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Mission Possible

Stories and insights on excellent education.

“Why do I have to learn Spanish? We live in America!”

I overheard that complaint from a scholar earlier this year, during dismissal after theater club at SA Bushwick, as her grandmother urged her to use Spanish more often at home. The question cut straight to the heart of a dilemma many immigrants face when they come to the United States — how can families adapt to a new country, while making sure that their children are still in touch with their cultural roots and language?

It’s a tough question. I am proud to work as a theater teacher at a school full of students who hail from religiously, racially, and ethnically diverse families. Our school community reflects the neighborhood of Bushwick in Brooklyn — which has families with roots in countries like Ecuador, El Salvador, Mexico, and Guatemala — to name just a few.

As a lifelong storyteller (I enjoy writing children’s books and plays), I was inspired by her question. At the time, our staff was brainstorming ways for the school to celebrate Hispanic Heritage Month, and I thought that  the scholar’s question could serve as a perfect launching point for a play that educates students about Spanish and LatinX history, culture, music, and dance. I had recently learned the Spanish word “Wepa,” — which means “let’s celebrate!” — and it seemed an ideal title for our play: It would be a celebration of Hispanic culture.

What followed was an inspiring demonstration of our scholar’s talent and our staff’s dedication. Over the course of a month, I worked with all 230 of our SA Bushwick scholars and many faculty members to write, finesse, and rehearse a one-hour play made up of 24 separate skits related to different aspects of LatinX culture. Together we came up with everything from a silly reenactment of a traditional Spanish telenovela (which bachelor will earn the rose?) and a Mexican Hat Dance to a skit about bullfighting and a song from the musical West Side Story. Every scholar at SA Bushwick had a role. We rehearsed several times a week in and outside of our theater classes and, through this creative and collaborative process, we all learned more about the rich heritage of Latin America and of Hispanic immigrants in the United States. The final performance was everything I had hoped: a true celebration of Hispanic culture and our incredibly diverse school community. Watch one scene from our performance (an exciting bullfighting sequence) here!

I invite you to take a look at the photos below and join us on our adventure through Hispanic culture — wepa!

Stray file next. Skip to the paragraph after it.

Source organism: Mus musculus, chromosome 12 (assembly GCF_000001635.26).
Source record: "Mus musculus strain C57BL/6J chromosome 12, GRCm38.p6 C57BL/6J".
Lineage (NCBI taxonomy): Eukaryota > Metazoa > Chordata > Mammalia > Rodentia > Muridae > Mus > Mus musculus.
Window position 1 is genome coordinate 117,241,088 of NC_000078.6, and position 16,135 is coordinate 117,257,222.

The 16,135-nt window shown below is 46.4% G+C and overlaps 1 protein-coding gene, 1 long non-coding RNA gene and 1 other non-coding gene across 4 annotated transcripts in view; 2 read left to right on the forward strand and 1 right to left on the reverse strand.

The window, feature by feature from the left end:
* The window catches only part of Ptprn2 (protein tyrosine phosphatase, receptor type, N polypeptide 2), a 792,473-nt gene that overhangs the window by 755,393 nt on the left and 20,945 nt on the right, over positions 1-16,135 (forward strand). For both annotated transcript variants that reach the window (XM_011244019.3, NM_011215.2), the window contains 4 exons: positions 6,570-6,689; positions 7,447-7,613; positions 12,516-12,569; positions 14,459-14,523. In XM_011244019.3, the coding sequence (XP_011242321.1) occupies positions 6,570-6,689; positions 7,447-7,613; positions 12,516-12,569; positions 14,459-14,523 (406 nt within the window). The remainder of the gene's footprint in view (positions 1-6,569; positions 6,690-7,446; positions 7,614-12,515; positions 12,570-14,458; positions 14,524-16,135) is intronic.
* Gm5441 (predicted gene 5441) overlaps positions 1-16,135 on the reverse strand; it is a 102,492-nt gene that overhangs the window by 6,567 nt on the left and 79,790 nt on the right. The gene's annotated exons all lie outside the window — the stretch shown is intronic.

• The story of Wepa! began when Desi (played by second grade scholar April) and her abuéla —grandmother— (played by Ms. Ceneus) fight after Desi declares that she’s only American and asks why she must learn Spanish.

  • After her abuéla departs, Desi is paid a visit by her fairy god sister (played by second grader Keyanna). The fairy god sister explains she’s taking her on a journey to help understand her Spanish roots — with the flick of her wand, the fairy god sister takes Desi on her journey.

  • The Bushwick Players Theater Club scholars proudly displayed flags from countries like Mexico, Puerto Rico, and Brazil during opening number entitled- “WEPA!”

  • Mr. Cassone, our science teacher, led all of our kindergarten scholars in a performance of “Saludos Amigos,” a greeting song blending a mix of Spanish and English.

  • First grade scholars from our school’s Niagara Syracuse classroom performed the award winning poem “Immigrants” by Pat Mora that speaks to the experience of LatinX parents who immigrated to America with their children.

  • There were smiles all around when an all-school dance party broke out in the middle of the performance and scholars, staff, and parents all performed the Macarena!

  • I couldn’t resist joining the fun myself as 1st grade scholars partnered up and performed a traditional "Jarabe Tapatío," more commonly known as the Mexican Hat Dance! During rehearsals, we learned about the origins and history of the Mexican Hat Dance, which is the national dance of Mexico.

  • Members of the Bushwick Players Theatre Club vied for the heart of one bachelorette during our version of “La Rosa Roja,” (the red rose) a fictional, live telenovela. Spoiler alert: Nobody made the cut!

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There’s a physical border in the form of a massive cliff cutting off Hudson Heights from the rest of Washington Heights, but it’s the metaphorical barrier that truly divides. There are well-documented socioeconomic and ethnic differences that fall along this division. I am hopeful that we — Success Academy staff, faculty, and parents — are raising these citizens of the world that know how to embrace diversity and create positive change. Together, we’re shaping future leaders who will shatter metaphorical cliffs.

 

Getting scholars to pay rapt attention during an assembly is no easy feat, but that’s exactly what the panelists at SA Upper West’s Veterans Day Community Circle were able to do. The event was the brain-child of Assistant Science Teacher, Juan Rosario, an Air Force Veteran of six years. Inspired by his scholars, he wanted to do something to help them understand why we celebrate Veterans Day—by meeting and hearing from real veterans.

 
  • Stay in Touch!


    Prospective Parents: If your child will be entering Kindergarten through 4th grade for the 2016-17 school year, please register below to receive more information regarding your neighborhood Success Academies.

  • Register


    Prospective Parents: Register below to be notified when the application for the 2017-18 school year becomes available and to receive more information about Success Academy Charter Schools.